Chantelle was born in Herford, Germany, but has lived most of her life in Salt Lake City, Utah. She currently attends the University of Hawai’i at Hilo, where she is studying astronomy, physics, and mathematics. Chantelle plans to go to graduate school, where she will work towards a PhD in astronomy or physics. Outside of her coursework, Chantelle regularly volunteers at the Mauna Kea Visitor Information, bringing astronomy to the local community through their stargazing program and outreach events. She also takes part in the University Astrophysics Club, for which she was elected secretary last year. Other activities Chantelle enjoys include hiking and snowshoeing.

Home Island: Big Island
High School:
Institution when accepted: University of Hawaii at Hilo

Akamai Project: Statistical Evaluation of Polarization Noise Data
Project Site: Daniel K. Inouye Solar Telescope
Mentors: David Harrington & Tom Schad

Project Abstract:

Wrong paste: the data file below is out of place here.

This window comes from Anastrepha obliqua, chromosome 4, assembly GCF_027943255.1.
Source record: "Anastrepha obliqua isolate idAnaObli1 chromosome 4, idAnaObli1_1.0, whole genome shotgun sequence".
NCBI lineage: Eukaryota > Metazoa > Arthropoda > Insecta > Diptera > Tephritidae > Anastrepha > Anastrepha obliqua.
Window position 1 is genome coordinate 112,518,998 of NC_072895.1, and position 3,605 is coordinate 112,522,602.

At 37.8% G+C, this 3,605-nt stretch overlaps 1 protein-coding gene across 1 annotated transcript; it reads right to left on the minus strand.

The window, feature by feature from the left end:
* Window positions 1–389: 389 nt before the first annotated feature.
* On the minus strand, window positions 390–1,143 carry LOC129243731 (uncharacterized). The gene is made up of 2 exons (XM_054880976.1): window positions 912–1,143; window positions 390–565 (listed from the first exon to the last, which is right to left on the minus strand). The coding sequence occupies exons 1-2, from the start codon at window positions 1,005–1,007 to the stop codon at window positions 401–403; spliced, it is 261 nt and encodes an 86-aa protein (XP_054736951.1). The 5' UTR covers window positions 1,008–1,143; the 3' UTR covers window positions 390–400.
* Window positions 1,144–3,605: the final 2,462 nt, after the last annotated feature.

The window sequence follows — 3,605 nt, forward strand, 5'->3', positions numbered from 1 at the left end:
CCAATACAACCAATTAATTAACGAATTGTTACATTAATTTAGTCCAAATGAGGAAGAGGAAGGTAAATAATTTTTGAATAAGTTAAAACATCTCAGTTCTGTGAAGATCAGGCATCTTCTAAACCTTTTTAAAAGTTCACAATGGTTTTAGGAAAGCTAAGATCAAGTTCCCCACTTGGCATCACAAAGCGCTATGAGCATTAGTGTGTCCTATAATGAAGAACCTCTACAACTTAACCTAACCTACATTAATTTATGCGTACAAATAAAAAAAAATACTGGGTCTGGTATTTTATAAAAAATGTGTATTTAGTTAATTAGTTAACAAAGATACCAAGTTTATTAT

One feature of the sun that the Daniel K. Inouye Solar Telescope (DKIST) aims to study is its magnetic field. The solar magnetic field cannot be observed directly, so it is studied through the polarizing effect it has on light. When the light from the sun enters the atmosphere of the Earth, however, the wavefront  changes and introduces errors in the data collected. To help with evaluation of these errors, DKIST has a simulation tool to degrade images of the surface of the sun in response to atmospheric turbulence and to show the limited correction applied by adaptive optics (AO). The purpose of this project is to determine how these errors behave with different atmospheric conditions and how well the AO system can correct for these errors using the data from the simulator. We analyzed several data sets generated by the simulator to determine and compare time-dependent errors. Using the standard deviations of normalized differences between frames in the data sets, it was found that the error follows aN statistic for both uncorrected and AO corrected frames. To more accurately evaluate the polarization errors at smaller scales, the same statistical process was used to compare the AO performance in the edges and the center of the frame. Results indicate that the AO correction is many times better in the center of the frame than at the edges. The simulator only produces a ‘snapshot’ of what the data would look like after a given exposure time, whereas a real camera would be collecting light for the entire exposure. To assess the difference, the ‘snapshot’ frames were co-added to better reflect a true exposure time and compared with the original ‘snapshots’. The co-added images are blurrier around the edges than the ‘snapshots’ because the AO system stabilizes the center of the frame better as time goes on. While the simulator does not perfectly reflect reality, these methods of analysis confirm that the AO correction works best for the center of the frame and for better atmospheric conditions when collecting polarimetric data to study the solar magnetic field.